Netflix CEO Reed Hastings 'Learned His Lesson' After First Price Hike
Hastings also attempted to split his company in two by launching a new DVD service, Qwikster. After hearing what consumers thought of the idea, Netflix canceled those plans and kept the DVD and streaming businesses together.
"I think that he, Reed Hastings, definitely learned his lesson from the last go-round in 2011," Marlene Morris Towns, a Professor of Marketing at Georgetown University's McDonough School of Business, told Benzinga. "I think it was a great textbook example of what not to do, how not to make a change, how not to make a price increase. So either he learned or the people around him learned how to do it better this time."
Professor Towns said that there were a few things wrong with Hastings' announcement in 2011.
"One, it was definitely his delivery," she said. "I think it came across as arrogant. I think it came across as kind of punishing people that still wanted to receive DVDs in the mail. That had been [Netflix's] bread and butter for so long. So I think some of those people in particular felt disenfranchised."
Professor Towns referred to the first increase (the DVD/streaming combo jumped from $9.99 to $15.98) as "significant" and "completely unexpected." She said that it seemed random and offered no significant value to those who agreed to pay the extra fee.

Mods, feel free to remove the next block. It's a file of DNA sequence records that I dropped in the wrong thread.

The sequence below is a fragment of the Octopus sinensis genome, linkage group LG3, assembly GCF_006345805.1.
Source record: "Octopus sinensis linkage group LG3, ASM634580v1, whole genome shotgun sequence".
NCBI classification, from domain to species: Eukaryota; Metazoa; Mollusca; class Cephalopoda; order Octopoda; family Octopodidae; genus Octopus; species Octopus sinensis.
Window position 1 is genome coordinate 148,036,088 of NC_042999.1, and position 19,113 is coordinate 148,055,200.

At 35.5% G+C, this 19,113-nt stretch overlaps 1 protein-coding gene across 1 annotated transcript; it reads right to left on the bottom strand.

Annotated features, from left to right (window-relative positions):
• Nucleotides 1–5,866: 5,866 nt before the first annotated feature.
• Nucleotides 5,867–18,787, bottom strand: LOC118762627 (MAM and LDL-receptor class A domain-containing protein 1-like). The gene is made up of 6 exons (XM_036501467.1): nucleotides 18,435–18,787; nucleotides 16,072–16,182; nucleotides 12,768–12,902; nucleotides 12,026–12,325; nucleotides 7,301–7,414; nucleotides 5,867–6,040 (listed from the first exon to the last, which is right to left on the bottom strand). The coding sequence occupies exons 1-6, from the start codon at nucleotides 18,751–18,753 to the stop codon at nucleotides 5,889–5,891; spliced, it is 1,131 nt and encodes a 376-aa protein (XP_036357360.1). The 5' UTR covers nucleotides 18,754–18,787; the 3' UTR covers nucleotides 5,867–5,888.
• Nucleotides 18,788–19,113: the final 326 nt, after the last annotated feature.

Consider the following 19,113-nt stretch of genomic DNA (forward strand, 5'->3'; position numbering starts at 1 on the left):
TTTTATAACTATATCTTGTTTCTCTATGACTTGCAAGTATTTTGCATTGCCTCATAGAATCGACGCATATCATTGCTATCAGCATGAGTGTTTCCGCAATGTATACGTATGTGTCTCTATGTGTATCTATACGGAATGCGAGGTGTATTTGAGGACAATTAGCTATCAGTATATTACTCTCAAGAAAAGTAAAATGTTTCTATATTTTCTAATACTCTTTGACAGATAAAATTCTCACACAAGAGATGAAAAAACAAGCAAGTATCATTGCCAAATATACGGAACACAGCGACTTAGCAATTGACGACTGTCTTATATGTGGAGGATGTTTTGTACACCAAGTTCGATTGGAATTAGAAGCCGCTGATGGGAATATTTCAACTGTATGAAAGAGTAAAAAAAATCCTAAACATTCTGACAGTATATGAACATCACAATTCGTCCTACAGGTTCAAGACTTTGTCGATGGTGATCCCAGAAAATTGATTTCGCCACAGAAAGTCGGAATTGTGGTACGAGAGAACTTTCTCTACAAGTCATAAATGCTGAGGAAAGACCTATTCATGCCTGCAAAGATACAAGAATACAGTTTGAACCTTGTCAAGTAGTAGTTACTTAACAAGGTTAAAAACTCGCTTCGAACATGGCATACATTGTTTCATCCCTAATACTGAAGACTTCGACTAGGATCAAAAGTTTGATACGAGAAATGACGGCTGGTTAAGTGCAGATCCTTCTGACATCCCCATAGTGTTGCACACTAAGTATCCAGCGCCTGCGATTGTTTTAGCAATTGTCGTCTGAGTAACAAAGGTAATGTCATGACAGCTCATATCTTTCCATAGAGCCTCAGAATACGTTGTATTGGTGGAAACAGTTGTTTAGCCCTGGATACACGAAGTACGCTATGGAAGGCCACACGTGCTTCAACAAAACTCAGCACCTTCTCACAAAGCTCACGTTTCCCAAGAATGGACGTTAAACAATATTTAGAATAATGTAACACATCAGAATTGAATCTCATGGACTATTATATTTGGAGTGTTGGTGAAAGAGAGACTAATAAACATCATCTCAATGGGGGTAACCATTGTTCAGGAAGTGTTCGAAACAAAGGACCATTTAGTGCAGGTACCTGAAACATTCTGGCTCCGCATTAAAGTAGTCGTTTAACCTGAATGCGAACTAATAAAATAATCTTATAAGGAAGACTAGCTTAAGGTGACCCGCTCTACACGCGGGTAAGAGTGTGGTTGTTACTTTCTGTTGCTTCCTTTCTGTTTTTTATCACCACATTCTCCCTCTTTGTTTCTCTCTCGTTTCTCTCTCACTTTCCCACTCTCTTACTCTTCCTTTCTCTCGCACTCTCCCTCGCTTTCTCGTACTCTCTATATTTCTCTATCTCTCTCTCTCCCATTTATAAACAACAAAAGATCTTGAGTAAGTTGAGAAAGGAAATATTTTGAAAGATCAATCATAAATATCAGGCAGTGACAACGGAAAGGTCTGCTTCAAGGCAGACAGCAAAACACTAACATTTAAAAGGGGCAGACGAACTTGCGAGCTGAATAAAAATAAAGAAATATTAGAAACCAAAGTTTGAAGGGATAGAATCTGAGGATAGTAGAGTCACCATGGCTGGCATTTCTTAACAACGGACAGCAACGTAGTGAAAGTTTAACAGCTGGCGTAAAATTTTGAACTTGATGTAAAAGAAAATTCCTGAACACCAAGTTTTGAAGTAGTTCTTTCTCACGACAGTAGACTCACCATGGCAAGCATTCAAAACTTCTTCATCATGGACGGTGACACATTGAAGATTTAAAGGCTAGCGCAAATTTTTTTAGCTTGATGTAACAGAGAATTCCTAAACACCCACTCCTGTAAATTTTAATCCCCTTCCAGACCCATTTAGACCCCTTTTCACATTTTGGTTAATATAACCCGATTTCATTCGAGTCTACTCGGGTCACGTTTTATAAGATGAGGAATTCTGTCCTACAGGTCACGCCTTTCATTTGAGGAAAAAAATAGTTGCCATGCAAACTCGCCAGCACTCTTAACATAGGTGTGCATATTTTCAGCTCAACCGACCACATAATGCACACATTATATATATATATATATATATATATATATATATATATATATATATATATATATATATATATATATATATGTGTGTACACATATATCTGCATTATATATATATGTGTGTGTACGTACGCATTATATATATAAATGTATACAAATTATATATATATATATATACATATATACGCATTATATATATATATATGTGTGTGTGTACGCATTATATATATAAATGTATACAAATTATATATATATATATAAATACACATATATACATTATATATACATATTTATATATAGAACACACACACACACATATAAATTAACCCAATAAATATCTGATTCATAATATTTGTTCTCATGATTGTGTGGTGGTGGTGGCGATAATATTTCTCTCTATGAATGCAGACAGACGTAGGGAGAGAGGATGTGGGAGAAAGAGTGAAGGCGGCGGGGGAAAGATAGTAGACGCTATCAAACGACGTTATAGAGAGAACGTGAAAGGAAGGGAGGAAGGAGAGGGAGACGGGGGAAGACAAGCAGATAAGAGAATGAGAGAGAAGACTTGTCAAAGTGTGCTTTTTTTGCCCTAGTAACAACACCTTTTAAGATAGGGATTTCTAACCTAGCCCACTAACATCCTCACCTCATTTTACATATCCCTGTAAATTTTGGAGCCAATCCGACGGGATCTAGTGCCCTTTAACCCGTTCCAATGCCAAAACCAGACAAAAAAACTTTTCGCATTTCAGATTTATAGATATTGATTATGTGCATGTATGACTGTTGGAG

"When you talk about prices going up and the increase in the cost of cable and things like that, I think generally consumers are willing to pay when they know that they're getting something of valuable in return," Professor Towns added. "This time that's the big difference. Since 2011 they've come out with great, new original programming that, so far, has a great track record. Between House of Cards and Orange is the New Black, and with the promise of much more in the future."
Professor Towns said that Netflix is planning to spend $3 billion on new content this year and $5 billion in 2015.
"I think that the fact that there is some value added, it's not an enormous increase, and they're kind of setting us up -- $1 to $2," she said. "They've set our expectations for $2 possibly, and they [could] come with something better. So in terms of beating expectations, they have the opportunity to do that."
Netflix's streaming service is currently offered for $7.99 per month without DVDs. Professor Towns believes that the increase to $8.99 or $9.99 will allow the company to stay within a "reasonable threshold."
"It's something that people can stomach," she said. "So I think they did a lot more things right. You get grandfathered into this lower rate, at least for a year, if you stay. But if you get mad and quit and huff -- [and then] if you decide to come back, then you end up paying more. So there's that incentive to stay. And the promise of [additional] new programming that really does fit our newer way of watching television, which is binge-watching.
"Just that model, I think, is pretty agreeable to a lot of people."
All told, investors shouldn't expect Netflix to lose 800,000 members as it did in 2011.
Disclosure: At the time of this writing, Louis Bedigian had no position in the equities mentioned in this report.
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